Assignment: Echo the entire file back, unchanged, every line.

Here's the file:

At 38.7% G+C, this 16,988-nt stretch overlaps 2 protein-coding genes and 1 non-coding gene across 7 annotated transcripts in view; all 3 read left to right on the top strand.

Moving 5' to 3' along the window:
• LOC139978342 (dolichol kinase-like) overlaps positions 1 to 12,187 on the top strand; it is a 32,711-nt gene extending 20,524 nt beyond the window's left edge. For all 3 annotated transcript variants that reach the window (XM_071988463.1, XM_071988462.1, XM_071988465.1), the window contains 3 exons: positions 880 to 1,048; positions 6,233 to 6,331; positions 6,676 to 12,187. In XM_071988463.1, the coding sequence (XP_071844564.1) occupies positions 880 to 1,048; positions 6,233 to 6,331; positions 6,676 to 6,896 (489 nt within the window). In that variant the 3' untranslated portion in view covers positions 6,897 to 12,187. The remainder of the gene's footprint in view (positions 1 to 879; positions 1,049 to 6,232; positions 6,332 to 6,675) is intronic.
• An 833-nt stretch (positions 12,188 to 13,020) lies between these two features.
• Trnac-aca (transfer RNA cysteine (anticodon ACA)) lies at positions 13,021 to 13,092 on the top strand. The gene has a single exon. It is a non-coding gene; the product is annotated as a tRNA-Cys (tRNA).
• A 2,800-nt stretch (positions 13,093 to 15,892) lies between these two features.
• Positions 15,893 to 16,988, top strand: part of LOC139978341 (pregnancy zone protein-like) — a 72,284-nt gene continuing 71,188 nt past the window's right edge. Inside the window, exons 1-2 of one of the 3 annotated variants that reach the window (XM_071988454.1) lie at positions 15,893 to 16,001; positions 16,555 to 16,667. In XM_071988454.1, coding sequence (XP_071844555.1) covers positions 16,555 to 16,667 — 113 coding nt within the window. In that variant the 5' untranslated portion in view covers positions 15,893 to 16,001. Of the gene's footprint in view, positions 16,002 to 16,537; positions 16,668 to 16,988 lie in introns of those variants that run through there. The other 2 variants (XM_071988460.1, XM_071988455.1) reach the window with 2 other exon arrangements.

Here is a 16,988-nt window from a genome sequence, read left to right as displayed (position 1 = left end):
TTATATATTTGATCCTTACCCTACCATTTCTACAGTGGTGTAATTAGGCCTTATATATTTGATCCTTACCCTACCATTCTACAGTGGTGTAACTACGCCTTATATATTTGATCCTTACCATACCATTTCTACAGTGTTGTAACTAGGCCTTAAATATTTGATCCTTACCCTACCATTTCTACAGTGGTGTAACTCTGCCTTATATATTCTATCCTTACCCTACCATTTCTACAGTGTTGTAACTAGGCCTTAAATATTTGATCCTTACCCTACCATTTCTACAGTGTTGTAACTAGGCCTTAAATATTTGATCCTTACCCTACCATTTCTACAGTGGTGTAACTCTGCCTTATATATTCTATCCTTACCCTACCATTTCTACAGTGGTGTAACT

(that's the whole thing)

At 38.7% G+C, this 16,988-nt stretch overlaps 2 protein-coding genes and 1 non-coding gene across 7 annotated transcripts in view; all 3 read left to right on the top strand.

Moving 5' to 3' along the window:
• LOC139978342 (dolichol kinase-like) overlaps positions 1 to 12,187 on the top strand; it is a 32,711-nt gene extending 20,524 nt beyond the window's left edge. For all 3 annotated transcript variants that reach the window (XM_071988463.1, XM_071988462.1, XM_071988465.1), the window contains 3 exons: positions 880 to 1,048; positions 6,233 to 6,331; positions 6,676 to 12,187. In XM_071988463.1, the coding sequence (XP_071844564.1) occupies positions 880 to 1,048; positions 6,233 to 6,331; positions 6,676 to 6,896 (489 nt within the window). In that variant the 3' untranslated portion in view covers positions 6,897 to 12,187. The remainder of the gene's footprint in view (positions 1 to 879; positions 1,049 to 6,232; positions 6,332 to 6,675) is intronic.
• An 833-nt stretch (positions 12,188 to 13,020) lies between these two features.
• Trnac-aca (transfer RNA cysteine (anticodon ACA)) lies at positions 13,021 to 13,092 on the top strand. The gene has a single exon. It is a non-coding gene; the product is annotated as a tRNA-Cys (tRNA).
• A 2,800-nt stretch (positions 13,093 to 15,892) lies between these two features.
• Positions 15,893 to 16,988, top strand: part of LOC139978341 (pregnancy zone protein-like) — a 72,284-nt gene continuing 71,188 nt past the window's right edge. Inside the window, exons 1-2 of one of the 3 annotated variants that reach the window (XM_071988454.1) lie at positions 15,893 to 16,001; positions 16,555 to 16,667. In XM_071988454.1, coding sequence (XP_071844555.1) covers positions 16,555 to 16,667 — 113 coding nt within the window. In that variant the 5' untranslated portion in view covers positions 15,893 to 16,001. Of the gene's footprint in view, positions 16,002 to 16,537; positions 16,668 to 16,988 lie in introns of those variants that run through there. The other 2 variants (XM_071988460.1, XM_071988455.1) reach the window with 2 other exon arrangements.

Here is a 16,988-nt window from a genome sequence, read left to right as displayed (position 1 = left end):
TTATATATTTGATCCTTACCCTACCATTTCTACAGTGGTGTAATTAGGCCTTATATATTTGATCCTTACCCTACCATTCTACAGTGGTGTAACTACGCCTTATATATTTGATCCTTACCATACCATTTCTACAGTGTTGTAACTAGGCCTTAAATATTTGATCCTTACCCTACCATTTCTACAGTGGTGTAACTCTGCCTTATATATTCTATCCTTACCCTACCATTTCTACAGTGTTGTAACTAGGCCTTAAATATTTGATCCTTACCCTACCATTTCTACAGTGTTGTAACTAGGCCTTAAATATTTGATCCTTACCCTACCATTTCTACAGTGGTGTAACTCTGCCTTATATATTCTATCCTTACCCTACCATTTCTACAGTGGTGTAACT